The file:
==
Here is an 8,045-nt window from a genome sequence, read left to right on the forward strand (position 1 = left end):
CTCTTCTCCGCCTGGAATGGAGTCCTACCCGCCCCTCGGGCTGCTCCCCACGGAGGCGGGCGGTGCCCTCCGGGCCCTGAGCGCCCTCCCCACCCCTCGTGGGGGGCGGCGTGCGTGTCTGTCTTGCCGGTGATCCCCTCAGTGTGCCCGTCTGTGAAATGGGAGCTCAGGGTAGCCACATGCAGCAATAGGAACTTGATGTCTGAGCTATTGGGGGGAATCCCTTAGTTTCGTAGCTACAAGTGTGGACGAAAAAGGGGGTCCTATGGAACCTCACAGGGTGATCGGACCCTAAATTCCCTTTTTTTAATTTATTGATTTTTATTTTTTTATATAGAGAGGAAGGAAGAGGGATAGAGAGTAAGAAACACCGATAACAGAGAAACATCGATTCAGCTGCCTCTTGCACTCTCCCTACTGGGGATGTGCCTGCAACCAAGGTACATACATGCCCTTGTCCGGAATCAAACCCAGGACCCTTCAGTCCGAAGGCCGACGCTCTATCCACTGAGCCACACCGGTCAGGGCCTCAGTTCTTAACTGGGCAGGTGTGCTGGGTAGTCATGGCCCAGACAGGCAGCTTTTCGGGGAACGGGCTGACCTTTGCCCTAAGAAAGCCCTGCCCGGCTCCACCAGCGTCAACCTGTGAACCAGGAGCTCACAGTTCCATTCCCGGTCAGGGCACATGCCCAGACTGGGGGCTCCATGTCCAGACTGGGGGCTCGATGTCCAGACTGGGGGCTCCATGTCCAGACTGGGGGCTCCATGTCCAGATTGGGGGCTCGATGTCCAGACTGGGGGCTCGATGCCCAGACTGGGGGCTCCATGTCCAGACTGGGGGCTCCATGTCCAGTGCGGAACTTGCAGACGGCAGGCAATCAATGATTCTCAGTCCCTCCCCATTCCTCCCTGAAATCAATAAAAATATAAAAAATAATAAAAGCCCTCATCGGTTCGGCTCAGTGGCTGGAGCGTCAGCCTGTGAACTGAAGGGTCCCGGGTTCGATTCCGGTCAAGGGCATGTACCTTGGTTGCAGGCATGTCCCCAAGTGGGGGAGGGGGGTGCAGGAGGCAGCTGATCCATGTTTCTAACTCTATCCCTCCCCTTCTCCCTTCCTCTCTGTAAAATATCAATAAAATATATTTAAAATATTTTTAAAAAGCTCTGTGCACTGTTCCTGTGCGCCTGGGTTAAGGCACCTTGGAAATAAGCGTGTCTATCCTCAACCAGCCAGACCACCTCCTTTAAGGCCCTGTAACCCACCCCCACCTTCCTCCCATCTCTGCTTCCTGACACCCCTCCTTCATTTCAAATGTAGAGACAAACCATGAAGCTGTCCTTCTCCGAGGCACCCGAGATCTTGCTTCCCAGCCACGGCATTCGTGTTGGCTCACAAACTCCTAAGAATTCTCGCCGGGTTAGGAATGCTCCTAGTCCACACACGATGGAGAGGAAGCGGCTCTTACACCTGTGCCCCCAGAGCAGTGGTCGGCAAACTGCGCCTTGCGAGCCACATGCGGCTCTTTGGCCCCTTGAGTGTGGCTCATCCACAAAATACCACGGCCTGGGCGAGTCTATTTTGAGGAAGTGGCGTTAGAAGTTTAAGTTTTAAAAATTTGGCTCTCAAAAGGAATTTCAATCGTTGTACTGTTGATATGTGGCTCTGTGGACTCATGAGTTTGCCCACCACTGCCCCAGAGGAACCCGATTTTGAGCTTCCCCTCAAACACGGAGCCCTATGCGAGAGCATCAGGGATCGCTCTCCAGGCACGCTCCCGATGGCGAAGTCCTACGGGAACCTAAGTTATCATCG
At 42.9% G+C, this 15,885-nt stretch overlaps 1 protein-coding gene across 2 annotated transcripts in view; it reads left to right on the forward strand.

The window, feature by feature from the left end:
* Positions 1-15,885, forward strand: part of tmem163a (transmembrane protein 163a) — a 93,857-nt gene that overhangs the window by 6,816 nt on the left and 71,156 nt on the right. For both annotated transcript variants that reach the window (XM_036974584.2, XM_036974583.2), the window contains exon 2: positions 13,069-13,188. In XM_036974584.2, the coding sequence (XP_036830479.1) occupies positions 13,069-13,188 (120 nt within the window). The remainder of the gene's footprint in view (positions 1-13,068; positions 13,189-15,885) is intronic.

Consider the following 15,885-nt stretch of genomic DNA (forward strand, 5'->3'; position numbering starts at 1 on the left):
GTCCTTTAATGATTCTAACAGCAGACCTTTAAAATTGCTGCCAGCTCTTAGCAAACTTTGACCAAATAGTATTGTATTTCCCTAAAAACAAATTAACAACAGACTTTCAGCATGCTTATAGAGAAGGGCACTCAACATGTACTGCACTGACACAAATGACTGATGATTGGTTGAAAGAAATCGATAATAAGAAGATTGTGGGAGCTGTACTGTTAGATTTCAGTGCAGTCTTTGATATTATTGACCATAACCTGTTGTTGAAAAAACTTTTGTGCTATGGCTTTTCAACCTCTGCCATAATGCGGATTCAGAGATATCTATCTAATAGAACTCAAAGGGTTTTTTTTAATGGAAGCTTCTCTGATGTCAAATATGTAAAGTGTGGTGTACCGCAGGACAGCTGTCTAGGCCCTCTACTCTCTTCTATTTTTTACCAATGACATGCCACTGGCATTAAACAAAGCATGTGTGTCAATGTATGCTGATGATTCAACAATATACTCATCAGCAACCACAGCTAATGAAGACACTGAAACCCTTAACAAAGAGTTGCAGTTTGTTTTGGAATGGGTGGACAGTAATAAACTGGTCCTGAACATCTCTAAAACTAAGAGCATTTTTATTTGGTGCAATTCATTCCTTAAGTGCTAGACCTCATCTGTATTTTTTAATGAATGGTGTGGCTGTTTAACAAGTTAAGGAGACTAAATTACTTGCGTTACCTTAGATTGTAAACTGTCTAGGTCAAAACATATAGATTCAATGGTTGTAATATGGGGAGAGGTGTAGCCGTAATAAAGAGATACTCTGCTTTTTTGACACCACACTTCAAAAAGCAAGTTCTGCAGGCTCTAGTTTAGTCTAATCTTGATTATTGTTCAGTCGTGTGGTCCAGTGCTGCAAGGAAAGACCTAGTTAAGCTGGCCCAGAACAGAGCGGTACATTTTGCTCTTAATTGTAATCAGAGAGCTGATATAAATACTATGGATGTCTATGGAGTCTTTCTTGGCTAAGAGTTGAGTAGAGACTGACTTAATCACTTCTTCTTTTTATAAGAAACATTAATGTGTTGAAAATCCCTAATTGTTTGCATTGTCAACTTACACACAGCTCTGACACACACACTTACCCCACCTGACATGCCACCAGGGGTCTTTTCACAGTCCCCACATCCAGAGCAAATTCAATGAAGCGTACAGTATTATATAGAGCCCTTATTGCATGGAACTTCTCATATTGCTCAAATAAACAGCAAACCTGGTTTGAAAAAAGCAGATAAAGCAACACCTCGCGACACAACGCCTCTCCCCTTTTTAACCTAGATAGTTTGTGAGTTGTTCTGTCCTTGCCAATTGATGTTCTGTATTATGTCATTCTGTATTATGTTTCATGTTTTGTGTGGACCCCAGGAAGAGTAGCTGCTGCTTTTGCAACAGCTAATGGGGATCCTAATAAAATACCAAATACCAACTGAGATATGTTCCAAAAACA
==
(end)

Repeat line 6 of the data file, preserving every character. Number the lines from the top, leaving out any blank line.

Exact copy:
Consider the following 15,885-nt stretch of genomic DNA (forward strand, 5'->3'; position numbering starts at 1 on the left):